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Gail Zlatnik Level 1 (80 points)

I have an iPad 1, now a year old, and my daughter has just sent me a wireless Apple keyboard to use with it. I use a mouse so often with my regular desktop Mac, and can't tell whether the wireless keyboard has a trackpad or a connection for a mouse. Do I have to buy another mouse?





iMac Snow Leopard, Mac OS X (10.6.6), iPad--the first one; born 12-10
  • King_Penguin Level 10 (120,009 points)

    The iPad doesn't support the use of a mouse

  • Gail Zlatnik Level 1 (80 points)

    yes, i understand that...but does the keyboard need a mouse? do i need to learn all the keyboard commands that cover what i usually do with a mouse? please are dealing with a coot here. thanks.

  • Demo Level 10 (88,757 points)

    I can tell you that the keyboard does not need a mouse without knowing anything about the keyboard. The iPad will not work with a mouse in any way, shape or form.


    What are you trying to do that you fee that you need a mouse? I do not have a wirelss keyboard with my iPad, but I doubt if there are keyboard commands that you can perform with it.


    If you are trying to do things like - right click with the keyboard, select all - things like that - they do not work on an iPad.

  • tonefox Level 6 (9,150 points)

    The iOPad does not need a mouse for a simple reason - there is no cursor to move.


    The wireless keyboard will work happily with the iPad as an alternative to the on-screen keyboard, but a mouse is not an alternative to any iPad function.

  • King_Penguin Level 10 (120,009 points)

    The keyboard itself doesn't need a mouse. I don't use a separate keyboard with my iPad so I'm not 100% sure of what one offers, but the iPad doesn't support a lot of things that you do with a mouse on a computer e.g. right/command-clicking. Things that you do with a mouse such as clicking/selecting items/fields is done via your finger on the screen.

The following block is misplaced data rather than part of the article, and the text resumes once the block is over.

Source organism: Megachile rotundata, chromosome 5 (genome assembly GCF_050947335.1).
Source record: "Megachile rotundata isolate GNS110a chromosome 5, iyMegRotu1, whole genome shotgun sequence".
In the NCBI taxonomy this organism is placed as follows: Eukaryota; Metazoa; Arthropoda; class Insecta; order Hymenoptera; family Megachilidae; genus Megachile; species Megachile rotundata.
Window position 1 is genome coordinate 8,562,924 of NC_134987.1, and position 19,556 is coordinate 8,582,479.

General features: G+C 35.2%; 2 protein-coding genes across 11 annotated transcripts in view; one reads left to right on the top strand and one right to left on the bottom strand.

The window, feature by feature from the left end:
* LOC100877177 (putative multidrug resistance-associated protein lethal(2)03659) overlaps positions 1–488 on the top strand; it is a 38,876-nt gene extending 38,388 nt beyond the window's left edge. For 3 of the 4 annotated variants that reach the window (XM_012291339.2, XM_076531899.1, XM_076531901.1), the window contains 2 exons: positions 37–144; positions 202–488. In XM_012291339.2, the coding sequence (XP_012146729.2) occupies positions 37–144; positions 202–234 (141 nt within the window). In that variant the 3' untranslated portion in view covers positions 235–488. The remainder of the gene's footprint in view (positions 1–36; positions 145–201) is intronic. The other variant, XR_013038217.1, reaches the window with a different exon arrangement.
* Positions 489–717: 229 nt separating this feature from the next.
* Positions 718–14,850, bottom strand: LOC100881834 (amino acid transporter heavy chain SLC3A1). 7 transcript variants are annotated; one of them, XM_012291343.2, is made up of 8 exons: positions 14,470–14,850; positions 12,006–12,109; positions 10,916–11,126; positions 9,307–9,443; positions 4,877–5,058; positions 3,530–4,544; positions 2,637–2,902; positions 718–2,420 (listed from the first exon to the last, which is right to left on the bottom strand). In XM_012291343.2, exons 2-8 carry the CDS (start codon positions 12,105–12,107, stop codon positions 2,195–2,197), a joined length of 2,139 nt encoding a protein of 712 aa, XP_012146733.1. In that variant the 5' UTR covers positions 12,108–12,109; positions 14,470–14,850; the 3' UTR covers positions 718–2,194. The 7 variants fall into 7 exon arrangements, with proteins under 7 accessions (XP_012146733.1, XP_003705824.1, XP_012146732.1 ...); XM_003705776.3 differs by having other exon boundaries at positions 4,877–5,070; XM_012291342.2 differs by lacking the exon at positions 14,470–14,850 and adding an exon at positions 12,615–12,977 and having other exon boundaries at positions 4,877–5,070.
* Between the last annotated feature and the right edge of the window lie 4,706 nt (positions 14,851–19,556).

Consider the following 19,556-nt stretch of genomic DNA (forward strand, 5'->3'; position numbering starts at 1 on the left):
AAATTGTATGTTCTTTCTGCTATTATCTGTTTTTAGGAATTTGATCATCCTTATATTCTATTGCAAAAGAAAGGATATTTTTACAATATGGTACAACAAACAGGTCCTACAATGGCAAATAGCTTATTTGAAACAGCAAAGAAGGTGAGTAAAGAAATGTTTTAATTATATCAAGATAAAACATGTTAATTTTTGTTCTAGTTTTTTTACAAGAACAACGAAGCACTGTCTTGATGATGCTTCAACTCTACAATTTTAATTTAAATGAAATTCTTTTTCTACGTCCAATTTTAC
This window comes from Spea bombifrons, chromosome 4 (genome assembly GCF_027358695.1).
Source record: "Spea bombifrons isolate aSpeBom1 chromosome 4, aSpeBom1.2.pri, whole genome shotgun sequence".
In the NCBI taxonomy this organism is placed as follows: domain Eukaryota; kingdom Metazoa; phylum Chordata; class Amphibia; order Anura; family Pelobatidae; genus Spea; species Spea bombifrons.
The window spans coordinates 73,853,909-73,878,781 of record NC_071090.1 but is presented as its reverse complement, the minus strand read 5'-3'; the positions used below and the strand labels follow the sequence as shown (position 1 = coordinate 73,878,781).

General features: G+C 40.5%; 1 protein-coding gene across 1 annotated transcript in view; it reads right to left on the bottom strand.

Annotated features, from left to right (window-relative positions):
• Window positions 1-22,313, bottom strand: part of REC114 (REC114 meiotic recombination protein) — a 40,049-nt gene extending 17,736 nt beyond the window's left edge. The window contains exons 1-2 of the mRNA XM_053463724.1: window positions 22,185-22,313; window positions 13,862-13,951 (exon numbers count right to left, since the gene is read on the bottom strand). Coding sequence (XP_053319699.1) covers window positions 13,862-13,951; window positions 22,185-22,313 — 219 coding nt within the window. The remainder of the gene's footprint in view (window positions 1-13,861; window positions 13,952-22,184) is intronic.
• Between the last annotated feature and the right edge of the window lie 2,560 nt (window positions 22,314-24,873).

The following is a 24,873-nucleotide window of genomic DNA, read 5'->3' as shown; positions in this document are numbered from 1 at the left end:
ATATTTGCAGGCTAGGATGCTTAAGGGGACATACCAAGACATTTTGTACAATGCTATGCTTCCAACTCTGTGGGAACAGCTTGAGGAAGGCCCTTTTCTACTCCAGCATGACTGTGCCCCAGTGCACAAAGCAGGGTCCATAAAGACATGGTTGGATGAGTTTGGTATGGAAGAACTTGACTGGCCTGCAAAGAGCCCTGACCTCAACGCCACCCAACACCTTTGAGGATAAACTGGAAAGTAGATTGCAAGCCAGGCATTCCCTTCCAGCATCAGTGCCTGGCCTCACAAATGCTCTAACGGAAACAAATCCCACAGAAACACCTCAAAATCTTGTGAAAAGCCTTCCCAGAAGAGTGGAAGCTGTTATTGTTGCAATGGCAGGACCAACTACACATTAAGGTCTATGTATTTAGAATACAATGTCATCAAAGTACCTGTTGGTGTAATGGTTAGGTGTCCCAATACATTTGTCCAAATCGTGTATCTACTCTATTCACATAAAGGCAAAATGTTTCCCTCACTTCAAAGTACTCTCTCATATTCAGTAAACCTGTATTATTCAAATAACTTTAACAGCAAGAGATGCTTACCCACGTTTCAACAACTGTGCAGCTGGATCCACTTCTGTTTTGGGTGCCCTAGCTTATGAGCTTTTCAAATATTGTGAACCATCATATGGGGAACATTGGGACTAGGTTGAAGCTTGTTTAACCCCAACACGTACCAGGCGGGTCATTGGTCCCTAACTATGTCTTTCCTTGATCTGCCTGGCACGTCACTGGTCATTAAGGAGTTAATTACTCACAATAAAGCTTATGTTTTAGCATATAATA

• deggie Level 9 (52,647 points)

    Except for a few apps there is no cursor on the screen to control with a mouse. You use your finger on the screen instead regardless of using a keyboard or not.

  • twotenam Level 1 (20 points)

    All the keyboard does is allow you to type with a physical keyboard. Keyboard shortcuts don't apply here, neither do the extra F keys at the top.

  • Sweettartnaco Level 1 (0 points)

    Hi I see ur post from December....    I am a new IPad user and wondered this exact thing.


    Wondered if us found ur answer and or had a keyboard now such that u could have a Rec


    I too am a typer and hate the tiny hen pecking required w the iPad.     Want a separate one.  .... But if it still manually requires me to put my finger on the screen.   Seems like that'd be an awful pain.     


    Wondered if you'd yet formed a real opinion on what's best to use for tose wanting a keyboard and to make a lot of use out of the iPad?


    Wondering if it's better to get rid of the iPad and get a real Mac.  ... As it's so cumbersome to use this full time.


    Help?    Thanks.

  • Meg St._Clair Level 9 (50,790 points)

    iPads still do not support mice.

  • Texas Mac Man Level 8 (46,565 points)

    This is the only "mouse" you can use with the iPad.




     Cheers, Tom

  • ericrhall Level 1 (0 points)

    I think despite the use case for which Apple intended the iPad, it is a matter of simple ergonomics.  Why allow an external keyboard and then require that one move their hand from the keyboard to the surface of the iPad to navigate. This is a repetitive stress suit just waiting the wings. If I depended on iPads for my office like say for example EMR in a hospital, I would **** sure want to be aware of the risks from future claims for RSS!

  • Kilgore-Trout Level 7 (30,660 points)

    No, not really. The motion required to tap the screen with a finger is FAR less likely to produce repetitive motion injuries than a mouse.

  • Kilgore-Trout Level 7 (30,660 points)

    Read the article a bit more carefully. Aside from the fact that a study group of only 15 users is nowhere near large enough for any reliable conclusion, it indicates that an iPad that is propped up in the manner one would if using a wireless keyboard may significantly reduce any repetitive or angular injury. I'll stand by my earlier statement.

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